More than half of the costs were accrued to labor, followed by demographic issues.
In a LexisNexis Risk Solutions survey of 898 decision-makers overseeing financial crime compliance and compliance operations in the Asia Pacific (APAC) region, Europe, the Middle East and Africa (EMEA), Latin America (LATAM) (including Mexico) and the US and Canada, the US$181bn total cost brought to light some pertinent findings:
- Labor is single largest driver of the high compliance costs.
A number of factors contribute to higher financial crime compliance costs, including increasingly complex regulations, data privacy limitations, sanctions violations and the level of skilled labor. The global average distribution of compliance costs are 57% labor, 40% technology and 3% others, with Europe, the Middle East and Africa (EMEA) leading labor cost spend at 62%. In the Asia-pacific region, labor represents a significant component of financial crime compliance costs, averaging 54% of costs for those surveyed and scaling upwards for larger firms. Labor costs have also risen an average of 9% – 10% in the past 24 months across APAC.
- Europe and US hit hardest by costs
The largest regional markets for financial crime compliance are Europe and the United States. Significantly more financial institutions in these markets—more than 6,000 in the United States alone—drove higher total spend on financial crime compliance, compared to other regions. Average annual financial crime compliance costs were highest for mid/large sized financial institutions (more than US$10 billion in total assets) in the UK, Germany, France, Italy and the Netherlands.
- Due diligence efforts take longer and increase costs
Complying with increasingly complex regulations caused financial firms in Europe to take longer than any other market to complete business accounting due diligence which increased the cost of financial crime compliance overall. For example, the average time required to onboard a mid-sized corporation had increased from 21 hours in 2017 to 36 hours in 2019.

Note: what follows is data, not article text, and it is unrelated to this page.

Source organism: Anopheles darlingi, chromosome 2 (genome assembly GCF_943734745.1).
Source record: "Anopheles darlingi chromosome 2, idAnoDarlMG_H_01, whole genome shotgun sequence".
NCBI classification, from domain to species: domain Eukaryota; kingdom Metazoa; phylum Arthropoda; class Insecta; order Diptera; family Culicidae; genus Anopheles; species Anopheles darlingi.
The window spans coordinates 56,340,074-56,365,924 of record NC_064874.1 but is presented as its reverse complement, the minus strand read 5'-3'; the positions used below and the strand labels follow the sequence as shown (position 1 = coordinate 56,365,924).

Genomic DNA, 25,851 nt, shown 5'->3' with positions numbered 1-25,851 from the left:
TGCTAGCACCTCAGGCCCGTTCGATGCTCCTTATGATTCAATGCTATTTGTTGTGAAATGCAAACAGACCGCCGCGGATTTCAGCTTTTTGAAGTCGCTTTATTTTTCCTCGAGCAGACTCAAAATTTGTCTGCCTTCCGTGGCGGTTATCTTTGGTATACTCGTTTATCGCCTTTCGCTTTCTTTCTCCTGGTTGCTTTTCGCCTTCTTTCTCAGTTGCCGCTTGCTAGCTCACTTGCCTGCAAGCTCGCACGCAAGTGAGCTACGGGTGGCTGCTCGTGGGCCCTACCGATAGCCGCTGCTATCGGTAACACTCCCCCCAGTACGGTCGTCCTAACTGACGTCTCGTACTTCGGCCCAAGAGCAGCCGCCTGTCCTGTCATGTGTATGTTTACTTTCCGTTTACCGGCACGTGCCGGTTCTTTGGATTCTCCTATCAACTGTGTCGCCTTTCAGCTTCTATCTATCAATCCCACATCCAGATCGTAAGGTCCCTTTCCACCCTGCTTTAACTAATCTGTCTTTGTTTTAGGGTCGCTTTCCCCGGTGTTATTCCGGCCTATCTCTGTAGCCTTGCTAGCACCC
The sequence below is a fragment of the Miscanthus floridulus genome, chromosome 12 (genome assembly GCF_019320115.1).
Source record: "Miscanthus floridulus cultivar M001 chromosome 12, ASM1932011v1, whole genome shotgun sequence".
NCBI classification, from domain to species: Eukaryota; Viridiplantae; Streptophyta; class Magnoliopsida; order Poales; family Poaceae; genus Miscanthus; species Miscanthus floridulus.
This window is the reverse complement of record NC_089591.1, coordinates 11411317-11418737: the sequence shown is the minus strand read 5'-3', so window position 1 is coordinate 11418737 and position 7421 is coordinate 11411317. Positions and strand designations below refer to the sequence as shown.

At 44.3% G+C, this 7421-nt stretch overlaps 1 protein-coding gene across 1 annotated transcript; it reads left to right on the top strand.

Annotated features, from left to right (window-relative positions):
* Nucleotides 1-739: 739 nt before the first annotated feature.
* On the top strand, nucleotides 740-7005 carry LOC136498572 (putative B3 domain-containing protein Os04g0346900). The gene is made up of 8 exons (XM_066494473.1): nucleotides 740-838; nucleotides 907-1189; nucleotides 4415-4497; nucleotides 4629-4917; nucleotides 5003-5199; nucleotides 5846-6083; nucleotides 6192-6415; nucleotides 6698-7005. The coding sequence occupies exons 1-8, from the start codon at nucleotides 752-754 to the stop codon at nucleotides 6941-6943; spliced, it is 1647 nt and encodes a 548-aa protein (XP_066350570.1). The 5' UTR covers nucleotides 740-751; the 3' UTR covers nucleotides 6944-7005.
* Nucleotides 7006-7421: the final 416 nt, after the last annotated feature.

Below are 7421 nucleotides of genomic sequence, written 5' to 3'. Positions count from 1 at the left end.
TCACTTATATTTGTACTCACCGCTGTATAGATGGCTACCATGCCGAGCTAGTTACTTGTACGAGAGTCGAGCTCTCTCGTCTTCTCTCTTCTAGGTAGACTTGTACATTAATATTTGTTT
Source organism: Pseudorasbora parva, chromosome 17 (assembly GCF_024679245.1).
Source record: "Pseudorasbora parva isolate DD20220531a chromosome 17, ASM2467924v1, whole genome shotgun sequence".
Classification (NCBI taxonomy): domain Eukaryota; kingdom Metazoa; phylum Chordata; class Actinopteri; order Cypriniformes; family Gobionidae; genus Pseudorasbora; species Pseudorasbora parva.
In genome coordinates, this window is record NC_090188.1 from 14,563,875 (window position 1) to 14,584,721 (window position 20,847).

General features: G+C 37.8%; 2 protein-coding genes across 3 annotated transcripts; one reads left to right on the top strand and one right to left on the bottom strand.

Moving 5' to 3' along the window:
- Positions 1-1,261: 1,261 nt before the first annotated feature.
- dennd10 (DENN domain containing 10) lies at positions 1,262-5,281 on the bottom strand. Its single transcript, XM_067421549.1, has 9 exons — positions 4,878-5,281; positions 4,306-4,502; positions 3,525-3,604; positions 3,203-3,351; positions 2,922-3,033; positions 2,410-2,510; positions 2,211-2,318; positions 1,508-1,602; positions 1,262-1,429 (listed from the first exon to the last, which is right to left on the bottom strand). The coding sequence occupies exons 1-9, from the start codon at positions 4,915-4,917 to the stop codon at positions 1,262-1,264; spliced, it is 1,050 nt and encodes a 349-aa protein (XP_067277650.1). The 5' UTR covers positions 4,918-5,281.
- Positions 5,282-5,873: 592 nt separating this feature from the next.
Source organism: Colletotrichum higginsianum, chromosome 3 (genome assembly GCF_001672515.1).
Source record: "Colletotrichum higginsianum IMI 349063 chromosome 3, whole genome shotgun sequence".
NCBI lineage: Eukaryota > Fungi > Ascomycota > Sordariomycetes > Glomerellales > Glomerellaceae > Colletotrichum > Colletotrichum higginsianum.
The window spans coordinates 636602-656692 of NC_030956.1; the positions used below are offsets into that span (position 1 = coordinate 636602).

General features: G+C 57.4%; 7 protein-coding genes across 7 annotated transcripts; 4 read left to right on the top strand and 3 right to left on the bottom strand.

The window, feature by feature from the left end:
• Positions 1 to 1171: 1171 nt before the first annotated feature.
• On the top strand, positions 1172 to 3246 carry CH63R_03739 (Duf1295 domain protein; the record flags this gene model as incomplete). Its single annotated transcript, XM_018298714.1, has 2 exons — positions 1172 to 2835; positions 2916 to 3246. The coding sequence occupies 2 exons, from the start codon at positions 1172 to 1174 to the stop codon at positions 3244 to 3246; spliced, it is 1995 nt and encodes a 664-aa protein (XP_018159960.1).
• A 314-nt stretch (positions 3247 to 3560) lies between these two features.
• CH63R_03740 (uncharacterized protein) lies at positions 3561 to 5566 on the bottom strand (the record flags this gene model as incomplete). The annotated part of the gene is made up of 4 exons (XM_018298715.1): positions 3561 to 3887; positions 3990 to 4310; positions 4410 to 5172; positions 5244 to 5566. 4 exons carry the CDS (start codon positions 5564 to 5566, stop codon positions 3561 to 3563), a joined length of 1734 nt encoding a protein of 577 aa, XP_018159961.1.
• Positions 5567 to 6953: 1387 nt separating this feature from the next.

- Non-Bank payment providers were a source of risk
According to financial institution professionals surveyed, non-bank payment providers created additional compliance challenges and risks for financial firms, particularly in LATAM and Canada. Across all regions, however, the negative impact was broad, including increased alert volumes, more corresponding banking risk, greater compliance team stress, and higher technology and labor costs.
- Compliance challenges negatively impact productivity and employee retention
Financial crime compliance challenges and issues have had a negative impact on productivity at financial institutions, particularly in EMEA and LATAM. Across all regions, costs had risen 7% annually in the past two years, with financial crime compliance processes and burdens negatively affecting productivity and new customer acquisition efforts. Additionally, compliance teams were stressed to a degree where managers worried about retaining skilled professionals—67% of compliance decision-makers were concerned with job satisfaction within their workforce.
Said Daniel Wager, vice president, global financial crime compliance strategy, LexisNexis Risk Solutions: “As criminals become more sophisticated, a multi-layered solution approach to financial crime compliance is crucial to facilitating a more cost-effective, efficient compliance approach, as well as one that provides benefit to the larger organization. Financial institutions should investigate both the physical and digital identity attributes of their customers, leveraging data analytics to assess risks and behaviors in real time.”
Wager noted that there is now increased recognition among financial institutions that financial crime compliance initiatives provide broader benefits. As compliance workforces grow, utilizing the right technologies allows organizations to decrease the cost of compliance per full-time equivalent (FTE, the labor component) and mitigate costs associated with lost business due to increased friction at onboarding. “Keeping FTE costs lower is essential to profitability, since labor tends to account for significant increased compliance expenses year-over-year.”